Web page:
After my Great Aunt Julia drives her 1975 Ford Fairlane
through the plate glass window of the Shady Grove nursing home
where her sister lives—not living, Julia says,
you’ll never put me in one of those boxes—
after the car comes to rest in the dining room
near the table where Harrison O’Malley and his seven lady friends
have just finished their custard pie and left for the recreation room,
after Julia, seeing the steam plumes rise from the crushed engine,
begins to shout Fire! Fire!
The mobile and partially mobile,
scurrying nurses, maintenance workers interrupting their disinfecting,
all gather around the old woman in the old car
in the dining room of the Shady Grove.
And there they see Julia being lifted from the battered seat,
hands fluttering like paper fans,
white hair tumbling from its top knot.
Myra Landis will later bet Chickie Patterson
three desserts that Miss Ford Fairlane
will be the new resident in Room 212
where Helen McGovern died just two days earlier,
and by the end of the month Myra will get Chickie’s blueberry pie,
apple crisp, and her favorite,
the triple-layer fudge cake
as reward for her prediction.
But now while the crowd is still in the dining room,
I want to play Julia’s movie in reverse,
show it large on the far white wall
so everyone can see the car backing through the window,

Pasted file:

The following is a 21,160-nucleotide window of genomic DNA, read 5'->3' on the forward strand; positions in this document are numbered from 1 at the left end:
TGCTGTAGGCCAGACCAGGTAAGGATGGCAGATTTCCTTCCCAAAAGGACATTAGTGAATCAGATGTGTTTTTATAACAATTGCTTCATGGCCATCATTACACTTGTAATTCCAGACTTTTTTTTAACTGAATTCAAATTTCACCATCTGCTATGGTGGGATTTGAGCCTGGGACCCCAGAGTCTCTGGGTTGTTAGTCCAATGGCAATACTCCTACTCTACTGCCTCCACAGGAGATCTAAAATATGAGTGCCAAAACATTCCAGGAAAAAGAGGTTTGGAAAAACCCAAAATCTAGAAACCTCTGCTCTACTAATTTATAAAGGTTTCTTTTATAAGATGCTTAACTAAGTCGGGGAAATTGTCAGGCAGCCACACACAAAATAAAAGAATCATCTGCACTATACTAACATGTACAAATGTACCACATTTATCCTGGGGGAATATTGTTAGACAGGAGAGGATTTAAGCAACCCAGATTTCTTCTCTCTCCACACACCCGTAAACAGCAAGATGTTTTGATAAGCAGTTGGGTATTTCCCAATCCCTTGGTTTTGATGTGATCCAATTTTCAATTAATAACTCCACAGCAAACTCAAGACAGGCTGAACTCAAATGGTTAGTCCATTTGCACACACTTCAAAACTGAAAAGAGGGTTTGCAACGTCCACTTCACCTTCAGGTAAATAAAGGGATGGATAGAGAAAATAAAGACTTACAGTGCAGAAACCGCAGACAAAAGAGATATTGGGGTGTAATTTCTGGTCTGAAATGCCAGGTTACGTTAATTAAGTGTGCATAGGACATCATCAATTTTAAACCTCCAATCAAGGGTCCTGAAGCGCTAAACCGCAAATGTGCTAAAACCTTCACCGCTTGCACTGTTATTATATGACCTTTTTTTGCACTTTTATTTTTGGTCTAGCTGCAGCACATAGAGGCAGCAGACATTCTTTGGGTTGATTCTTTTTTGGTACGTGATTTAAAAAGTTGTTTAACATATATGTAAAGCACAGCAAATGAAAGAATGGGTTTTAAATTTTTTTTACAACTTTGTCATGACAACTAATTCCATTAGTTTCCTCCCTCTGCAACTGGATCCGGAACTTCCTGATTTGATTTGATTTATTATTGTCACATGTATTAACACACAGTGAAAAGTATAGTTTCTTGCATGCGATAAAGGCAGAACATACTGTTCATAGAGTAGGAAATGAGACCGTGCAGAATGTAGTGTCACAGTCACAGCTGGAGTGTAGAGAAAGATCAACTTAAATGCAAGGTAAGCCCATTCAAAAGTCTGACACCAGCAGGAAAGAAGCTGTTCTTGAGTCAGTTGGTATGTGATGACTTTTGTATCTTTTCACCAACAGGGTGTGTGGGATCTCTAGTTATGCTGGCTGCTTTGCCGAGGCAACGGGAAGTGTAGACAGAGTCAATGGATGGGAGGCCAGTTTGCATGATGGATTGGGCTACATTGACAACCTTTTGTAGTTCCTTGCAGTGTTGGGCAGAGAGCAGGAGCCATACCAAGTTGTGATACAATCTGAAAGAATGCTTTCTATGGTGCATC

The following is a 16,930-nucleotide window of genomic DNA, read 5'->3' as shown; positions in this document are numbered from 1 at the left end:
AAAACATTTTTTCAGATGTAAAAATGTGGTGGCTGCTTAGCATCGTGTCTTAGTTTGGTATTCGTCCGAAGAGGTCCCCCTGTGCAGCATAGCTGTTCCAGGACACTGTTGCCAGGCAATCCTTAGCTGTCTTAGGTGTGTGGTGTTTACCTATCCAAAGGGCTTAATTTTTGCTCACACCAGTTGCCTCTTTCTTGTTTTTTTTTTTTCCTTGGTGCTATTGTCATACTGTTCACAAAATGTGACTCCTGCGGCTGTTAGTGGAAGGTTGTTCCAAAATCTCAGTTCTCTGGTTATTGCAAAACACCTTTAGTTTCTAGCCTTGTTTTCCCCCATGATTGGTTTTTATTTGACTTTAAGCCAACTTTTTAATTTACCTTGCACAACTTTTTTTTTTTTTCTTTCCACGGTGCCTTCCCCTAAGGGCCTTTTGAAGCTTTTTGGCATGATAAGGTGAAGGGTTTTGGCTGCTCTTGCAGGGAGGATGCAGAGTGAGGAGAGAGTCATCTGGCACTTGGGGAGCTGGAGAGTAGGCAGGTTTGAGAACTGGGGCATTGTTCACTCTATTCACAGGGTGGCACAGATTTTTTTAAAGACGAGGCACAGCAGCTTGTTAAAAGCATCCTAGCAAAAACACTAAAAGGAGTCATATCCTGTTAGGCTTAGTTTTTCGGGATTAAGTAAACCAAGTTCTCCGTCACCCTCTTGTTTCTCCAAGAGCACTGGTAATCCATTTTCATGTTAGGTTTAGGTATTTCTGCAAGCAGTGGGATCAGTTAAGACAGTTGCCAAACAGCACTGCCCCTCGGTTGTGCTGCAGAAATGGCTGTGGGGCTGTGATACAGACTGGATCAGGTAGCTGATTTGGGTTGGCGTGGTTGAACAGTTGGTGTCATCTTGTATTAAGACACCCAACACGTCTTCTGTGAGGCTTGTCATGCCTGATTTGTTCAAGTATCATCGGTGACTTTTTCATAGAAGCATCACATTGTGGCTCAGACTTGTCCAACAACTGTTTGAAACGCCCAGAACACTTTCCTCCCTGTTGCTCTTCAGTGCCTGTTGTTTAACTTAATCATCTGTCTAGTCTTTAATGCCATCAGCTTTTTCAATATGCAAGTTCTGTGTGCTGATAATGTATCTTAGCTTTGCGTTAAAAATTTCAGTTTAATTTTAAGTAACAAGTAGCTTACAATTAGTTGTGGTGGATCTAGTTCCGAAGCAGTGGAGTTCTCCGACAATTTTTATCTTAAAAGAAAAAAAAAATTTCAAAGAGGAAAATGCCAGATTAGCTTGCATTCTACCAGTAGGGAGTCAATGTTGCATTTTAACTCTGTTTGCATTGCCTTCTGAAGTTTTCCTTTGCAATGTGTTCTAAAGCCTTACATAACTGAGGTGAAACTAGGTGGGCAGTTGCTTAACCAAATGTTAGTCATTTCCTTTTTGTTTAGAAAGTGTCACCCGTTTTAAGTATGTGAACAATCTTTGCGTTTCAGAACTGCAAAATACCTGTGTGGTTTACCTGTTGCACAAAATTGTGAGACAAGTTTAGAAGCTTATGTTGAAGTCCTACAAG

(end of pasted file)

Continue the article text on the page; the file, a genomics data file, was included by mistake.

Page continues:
can watch Julia return home to Linden Street.
I want them to see the petunias floating in the blue dish on the kitchen table,
the porcelain dolls in the wicker chair by her bed,
her grandmother’s engraved comb and brush on the mahogany bureau.
I want someone to notice the waxed floors,
the doilies on the tabletops.
And I want them to watch earlier scenes—
Julia using her hat pin to stab the hand of a mugger,
Julia leaving her second grade classroom for the last time.
This Julia movie is too long to show in its entirety—
the scenes go back to her childhood
when she played in the Elm Park fountain
as her father stood by—
but I ask this of Joseph Borowski, maintenance worker,
and Millie Andrews, head nurse,
and Sarah DiTomas, the young aide,
and the neighbors-to-be Myra and Chickie and Harrison O’Malley,
I ask them to remember this movie playing here on the wall,
so a year from now we all can gather in Room 212
to replay Julia’s life when she cannot recall
the dolls, the comb,
or the father,
—from Rattle #17, Summer 2002